Top tips for foot health

It’s National Feet Week! Mr Suresh Chandrashekar, Consultant Foot & Ankle Surgeon and Dr Simon Paul, Consultant Rheumatologist provide their top tips.

Tip No. 1

Our feet go through a significant amount of loads and stress during various activities that we do during the day. The pressures that go through the joints of the feet vary from as low at 5,000 kgforce/m2 to around 36,000 kgforce/m2 whilst running and even higher in top athletes. No wonder that our feet are designed and biomechanically capable to withstand such loads and deal with the demands of our day to day life!

When the balance between load and biomechanical stability is upset, either by way of injuries (severe ones or repeated low grade), or changes in our lifestyle, we start seeing persisting problems, including pain, deformities and degenerative changes in joints etc. Remedial action is needed when we start seeing patterns in our activity status which are not normal or routine.

During National Foot Week, pay more attention to the niggling foot or ankle problems that you’ve been putting up with. My top tip for people who sprain their ankle/foot while running or indulging in sport is to get it assessed by a specialist as early as possible. This can make a big difference in the recovery and rehab and save a huge amount of time whereby one could have returned to their routine much earlier.

Mr Suresh Chandrashekar, Consultant Foot & Ankle Surgeon 

Tip No.2

National Foot Week is an ideal time to remind ourselves that inflammatory arthritis can attack the feet of people with inflammatory arthritis such as those with Rheumatoid arthritis (RA), Ankylosing Spondylitis, Gout and Psoriatic Arthritis.

9 out of every 10 people with RA will complain of foot problems at some point in their disease. Symptoms include pain, swelling, warmth, and with longer disease duration it’s possible to develop progressive deformity of the foot’s shape.

The good news is that early specialist treatment can help prevent the latter while treating the acute symptoms effectively so if patients develop any of these symptoms please seek advice from a Rheumatologist as soon as possible.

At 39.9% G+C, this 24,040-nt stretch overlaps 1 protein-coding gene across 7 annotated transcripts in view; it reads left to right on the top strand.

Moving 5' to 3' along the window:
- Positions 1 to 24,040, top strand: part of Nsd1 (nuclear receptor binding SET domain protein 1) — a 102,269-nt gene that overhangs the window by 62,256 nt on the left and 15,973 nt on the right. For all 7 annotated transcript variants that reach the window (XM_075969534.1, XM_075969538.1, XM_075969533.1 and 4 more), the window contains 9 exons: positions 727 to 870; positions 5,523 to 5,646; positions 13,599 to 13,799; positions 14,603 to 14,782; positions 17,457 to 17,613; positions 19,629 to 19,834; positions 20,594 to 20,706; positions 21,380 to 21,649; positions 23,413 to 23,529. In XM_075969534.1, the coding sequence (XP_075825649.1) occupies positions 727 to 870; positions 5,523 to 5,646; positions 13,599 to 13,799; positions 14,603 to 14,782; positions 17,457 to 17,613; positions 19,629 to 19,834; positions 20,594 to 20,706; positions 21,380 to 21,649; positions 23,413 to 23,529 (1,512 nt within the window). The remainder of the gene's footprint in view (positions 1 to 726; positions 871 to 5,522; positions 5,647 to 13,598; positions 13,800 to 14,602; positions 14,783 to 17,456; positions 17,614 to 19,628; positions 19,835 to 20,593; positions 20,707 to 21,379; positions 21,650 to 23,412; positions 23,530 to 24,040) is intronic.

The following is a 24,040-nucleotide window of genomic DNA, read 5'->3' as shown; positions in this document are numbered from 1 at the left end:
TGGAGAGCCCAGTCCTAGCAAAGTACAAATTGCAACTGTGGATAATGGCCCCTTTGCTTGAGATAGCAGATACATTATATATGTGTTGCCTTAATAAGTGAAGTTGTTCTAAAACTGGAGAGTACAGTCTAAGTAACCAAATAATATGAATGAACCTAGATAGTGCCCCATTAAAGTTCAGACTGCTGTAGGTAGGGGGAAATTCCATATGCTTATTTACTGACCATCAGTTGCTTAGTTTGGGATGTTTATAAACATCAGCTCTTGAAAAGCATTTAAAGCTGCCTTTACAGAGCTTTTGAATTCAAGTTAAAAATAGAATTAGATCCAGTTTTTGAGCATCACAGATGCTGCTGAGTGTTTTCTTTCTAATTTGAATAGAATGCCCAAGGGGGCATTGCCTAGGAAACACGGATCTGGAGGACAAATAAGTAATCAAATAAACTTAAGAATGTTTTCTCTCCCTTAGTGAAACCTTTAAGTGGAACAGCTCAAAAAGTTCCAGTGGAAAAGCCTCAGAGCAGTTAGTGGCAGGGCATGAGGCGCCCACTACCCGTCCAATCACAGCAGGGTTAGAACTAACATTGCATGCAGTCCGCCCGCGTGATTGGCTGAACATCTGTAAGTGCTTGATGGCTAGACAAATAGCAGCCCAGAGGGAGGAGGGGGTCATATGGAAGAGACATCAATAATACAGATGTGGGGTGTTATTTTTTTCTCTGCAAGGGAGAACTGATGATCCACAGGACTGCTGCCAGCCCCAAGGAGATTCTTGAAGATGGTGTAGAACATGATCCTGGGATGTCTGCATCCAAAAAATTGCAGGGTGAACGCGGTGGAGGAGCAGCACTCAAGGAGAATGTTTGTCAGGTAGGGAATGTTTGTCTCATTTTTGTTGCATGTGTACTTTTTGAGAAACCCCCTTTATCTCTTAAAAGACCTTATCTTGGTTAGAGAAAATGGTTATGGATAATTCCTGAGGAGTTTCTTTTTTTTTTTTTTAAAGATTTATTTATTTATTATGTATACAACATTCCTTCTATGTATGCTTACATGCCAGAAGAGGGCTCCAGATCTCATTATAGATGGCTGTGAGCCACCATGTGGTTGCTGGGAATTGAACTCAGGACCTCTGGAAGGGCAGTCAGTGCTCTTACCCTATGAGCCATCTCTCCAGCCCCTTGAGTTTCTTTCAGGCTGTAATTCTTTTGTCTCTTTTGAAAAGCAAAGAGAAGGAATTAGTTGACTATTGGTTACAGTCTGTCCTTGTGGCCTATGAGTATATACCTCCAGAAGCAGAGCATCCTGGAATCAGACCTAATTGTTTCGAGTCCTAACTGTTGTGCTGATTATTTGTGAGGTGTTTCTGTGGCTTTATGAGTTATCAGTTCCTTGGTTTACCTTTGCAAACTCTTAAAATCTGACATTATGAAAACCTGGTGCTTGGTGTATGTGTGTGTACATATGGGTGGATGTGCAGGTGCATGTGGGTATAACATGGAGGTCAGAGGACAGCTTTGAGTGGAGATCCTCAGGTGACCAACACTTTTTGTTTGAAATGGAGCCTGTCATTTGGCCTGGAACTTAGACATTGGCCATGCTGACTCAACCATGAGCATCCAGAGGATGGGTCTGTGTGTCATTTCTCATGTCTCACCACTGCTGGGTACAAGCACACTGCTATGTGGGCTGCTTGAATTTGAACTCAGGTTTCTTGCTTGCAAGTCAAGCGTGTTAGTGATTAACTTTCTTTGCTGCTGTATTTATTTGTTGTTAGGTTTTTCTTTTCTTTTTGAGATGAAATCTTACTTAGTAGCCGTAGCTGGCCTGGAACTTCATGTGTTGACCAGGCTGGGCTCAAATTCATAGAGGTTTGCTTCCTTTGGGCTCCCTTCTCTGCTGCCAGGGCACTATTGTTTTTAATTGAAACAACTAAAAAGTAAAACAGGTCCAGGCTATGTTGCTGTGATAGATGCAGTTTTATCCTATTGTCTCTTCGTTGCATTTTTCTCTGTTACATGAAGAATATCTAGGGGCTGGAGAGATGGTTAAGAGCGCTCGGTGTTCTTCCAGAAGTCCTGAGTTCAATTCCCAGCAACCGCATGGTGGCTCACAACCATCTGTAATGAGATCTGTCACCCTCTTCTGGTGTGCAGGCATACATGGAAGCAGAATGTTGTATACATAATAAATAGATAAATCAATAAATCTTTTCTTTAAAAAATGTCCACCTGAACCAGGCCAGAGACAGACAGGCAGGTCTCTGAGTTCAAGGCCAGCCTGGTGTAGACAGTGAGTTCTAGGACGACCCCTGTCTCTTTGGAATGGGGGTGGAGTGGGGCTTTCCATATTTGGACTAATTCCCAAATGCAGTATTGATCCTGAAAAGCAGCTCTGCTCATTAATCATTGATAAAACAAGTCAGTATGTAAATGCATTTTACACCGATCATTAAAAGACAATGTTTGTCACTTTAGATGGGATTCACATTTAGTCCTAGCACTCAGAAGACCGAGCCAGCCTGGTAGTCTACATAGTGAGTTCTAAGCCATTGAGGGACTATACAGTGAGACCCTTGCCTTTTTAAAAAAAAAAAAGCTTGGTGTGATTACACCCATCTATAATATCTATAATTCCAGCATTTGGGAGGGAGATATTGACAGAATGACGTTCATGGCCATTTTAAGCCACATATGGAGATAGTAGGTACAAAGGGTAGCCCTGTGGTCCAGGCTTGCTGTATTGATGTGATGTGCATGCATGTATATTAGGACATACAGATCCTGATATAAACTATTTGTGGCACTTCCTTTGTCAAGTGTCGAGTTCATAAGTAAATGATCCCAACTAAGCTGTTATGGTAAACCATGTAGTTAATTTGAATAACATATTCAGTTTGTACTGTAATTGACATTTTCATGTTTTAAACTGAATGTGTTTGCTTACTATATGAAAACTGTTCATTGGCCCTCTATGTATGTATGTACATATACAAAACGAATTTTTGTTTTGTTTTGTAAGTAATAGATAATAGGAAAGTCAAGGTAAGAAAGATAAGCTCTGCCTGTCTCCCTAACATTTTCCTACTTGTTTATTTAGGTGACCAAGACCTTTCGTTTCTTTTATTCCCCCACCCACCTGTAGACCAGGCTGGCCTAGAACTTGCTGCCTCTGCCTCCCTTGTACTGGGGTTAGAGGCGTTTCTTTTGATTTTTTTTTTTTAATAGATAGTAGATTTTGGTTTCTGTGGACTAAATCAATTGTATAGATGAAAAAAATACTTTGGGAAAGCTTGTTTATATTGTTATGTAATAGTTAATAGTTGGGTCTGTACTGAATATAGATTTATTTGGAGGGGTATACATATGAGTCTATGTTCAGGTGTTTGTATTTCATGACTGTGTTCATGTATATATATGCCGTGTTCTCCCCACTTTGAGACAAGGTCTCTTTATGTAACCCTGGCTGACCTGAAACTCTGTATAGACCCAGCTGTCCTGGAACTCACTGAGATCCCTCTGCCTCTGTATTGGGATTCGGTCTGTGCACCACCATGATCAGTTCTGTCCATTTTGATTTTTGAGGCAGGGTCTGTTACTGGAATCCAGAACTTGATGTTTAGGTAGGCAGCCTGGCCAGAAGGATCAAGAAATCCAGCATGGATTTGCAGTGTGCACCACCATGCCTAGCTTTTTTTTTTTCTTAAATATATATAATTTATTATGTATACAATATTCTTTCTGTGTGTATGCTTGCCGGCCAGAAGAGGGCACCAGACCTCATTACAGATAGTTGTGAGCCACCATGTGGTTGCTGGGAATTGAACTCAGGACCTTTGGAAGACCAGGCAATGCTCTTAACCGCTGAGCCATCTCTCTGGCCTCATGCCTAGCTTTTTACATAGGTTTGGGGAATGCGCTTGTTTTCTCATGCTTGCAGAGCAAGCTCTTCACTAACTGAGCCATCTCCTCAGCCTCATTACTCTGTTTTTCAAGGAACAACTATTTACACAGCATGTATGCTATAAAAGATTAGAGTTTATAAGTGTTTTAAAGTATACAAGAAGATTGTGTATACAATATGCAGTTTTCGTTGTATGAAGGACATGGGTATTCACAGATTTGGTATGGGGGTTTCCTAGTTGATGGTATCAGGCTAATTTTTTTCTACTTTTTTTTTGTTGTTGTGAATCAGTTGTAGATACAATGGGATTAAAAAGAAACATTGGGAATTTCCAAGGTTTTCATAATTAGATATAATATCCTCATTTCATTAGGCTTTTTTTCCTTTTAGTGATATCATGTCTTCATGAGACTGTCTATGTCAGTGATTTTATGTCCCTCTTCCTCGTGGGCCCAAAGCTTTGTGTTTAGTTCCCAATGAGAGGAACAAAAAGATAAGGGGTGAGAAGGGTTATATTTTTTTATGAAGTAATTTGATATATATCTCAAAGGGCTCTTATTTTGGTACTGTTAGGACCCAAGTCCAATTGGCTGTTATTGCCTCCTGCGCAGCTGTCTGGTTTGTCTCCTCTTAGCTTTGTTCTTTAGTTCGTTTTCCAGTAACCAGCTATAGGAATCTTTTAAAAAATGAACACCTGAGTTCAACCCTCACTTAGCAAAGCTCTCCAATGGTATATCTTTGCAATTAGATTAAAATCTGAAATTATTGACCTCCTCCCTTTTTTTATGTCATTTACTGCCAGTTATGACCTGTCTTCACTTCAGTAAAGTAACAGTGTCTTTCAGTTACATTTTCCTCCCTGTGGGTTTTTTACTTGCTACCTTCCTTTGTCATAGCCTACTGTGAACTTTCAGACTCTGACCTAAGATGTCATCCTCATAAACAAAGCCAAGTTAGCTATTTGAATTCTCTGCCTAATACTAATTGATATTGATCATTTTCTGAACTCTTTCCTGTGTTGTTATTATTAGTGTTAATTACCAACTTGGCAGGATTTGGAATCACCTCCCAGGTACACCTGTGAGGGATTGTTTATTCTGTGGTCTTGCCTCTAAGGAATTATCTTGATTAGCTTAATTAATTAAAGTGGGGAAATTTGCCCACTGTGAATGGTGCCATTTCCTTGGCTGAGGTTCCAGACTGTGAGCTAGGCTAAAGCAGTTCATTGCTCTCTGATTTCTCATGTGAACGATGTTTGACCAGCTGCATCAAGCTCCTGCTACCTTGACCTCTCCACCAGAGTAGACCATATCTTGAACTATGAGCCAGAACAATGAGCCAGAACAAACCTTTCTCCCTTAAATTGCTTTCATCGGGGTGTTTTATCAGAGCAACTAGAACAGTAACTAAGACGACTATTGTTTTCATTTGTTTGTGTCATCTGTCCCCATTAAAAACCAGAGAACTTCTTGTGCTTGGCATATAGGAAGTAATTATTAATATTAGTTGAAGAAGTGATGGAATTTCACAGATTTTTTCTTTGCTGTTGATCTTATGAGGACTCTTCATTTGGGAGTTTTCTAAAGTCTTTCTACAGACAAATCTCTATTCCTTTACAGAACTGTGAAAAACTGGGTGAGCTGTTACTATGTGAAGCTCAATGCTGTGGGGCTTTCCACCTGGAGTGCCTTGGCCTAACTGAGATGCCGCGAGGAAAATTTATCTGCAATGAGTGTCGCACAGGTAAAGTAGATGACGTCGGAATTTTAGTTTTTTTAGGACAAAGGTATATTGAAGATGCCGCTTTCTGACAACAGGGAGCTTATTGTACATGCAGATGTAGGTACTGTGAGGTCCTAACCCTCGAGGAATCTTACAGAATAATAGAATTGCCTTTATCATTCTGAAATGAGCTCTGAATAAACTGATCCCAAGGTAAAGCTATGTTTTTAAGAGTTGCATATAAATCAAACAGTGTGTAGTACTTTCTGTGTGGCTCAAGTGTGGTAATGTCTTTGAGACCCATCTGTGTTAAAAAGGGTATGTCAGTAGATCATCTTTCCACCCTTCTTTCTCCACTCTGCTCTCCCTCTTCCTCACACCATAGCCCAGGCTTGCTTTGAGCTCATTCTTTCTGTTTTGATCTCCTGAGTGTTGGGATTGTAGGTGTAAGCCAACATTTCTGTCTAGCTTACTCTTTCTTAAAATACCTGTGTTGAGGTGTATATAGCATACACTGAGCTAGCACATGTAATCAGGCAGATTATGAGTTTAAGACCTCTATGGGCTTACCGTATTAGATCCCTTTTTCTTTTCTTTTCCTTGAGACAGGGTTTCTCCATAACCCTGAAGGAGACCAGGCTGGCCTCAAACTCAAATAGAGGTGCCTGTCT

In addition to the above symptoms, patients often report the impact of foot symptoms on their work, lifestyle, sports and hobbies. Judicious use of medications, steroid injections, insoles, corrective footwear, multidisciplinary therapy and if needed, surgery, can help slow down or prevent permanent damage and keep our patients doing what they want to.

All the joints of the foot and ankle can become inflamed but most commonly the metatarsophalangeal joints are affected. Some people with RA develop nodules over bony prominences which can rub against (e.g. ill-fitting footwear) and this friction can cause corns and calluses which in turn may ulcerate and become infected. Some patients develop inflamed fluid filled sacs (bursitis) which can be intensely painful. Other people with inflammatory arthritis can develop impaired circulation to the toes due to blood vessel spasm (Raynaud’s), furring up of blood vessels (atherosclerosis) or inflammation of blood vessels (vasculitis). Even the nerves can be affected in RA and this can cause loss of sensation or very unpleasant painful sensations.

The key point to take away is that inflammatory arthritis can attack not just joints, but also the skin, blood vessels, nerves and other tissues and early recognition and specialist treatment helps, so it’s advisable to seek advice from a Rheumatologist as soon as possible to help limit permanent damage and disability.

Dr Simon Paul, Consultant Rheumatologist 

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Mr Suresh Chandrashekar & Dr Simon Paul


11 March 2020


Foot & Ankle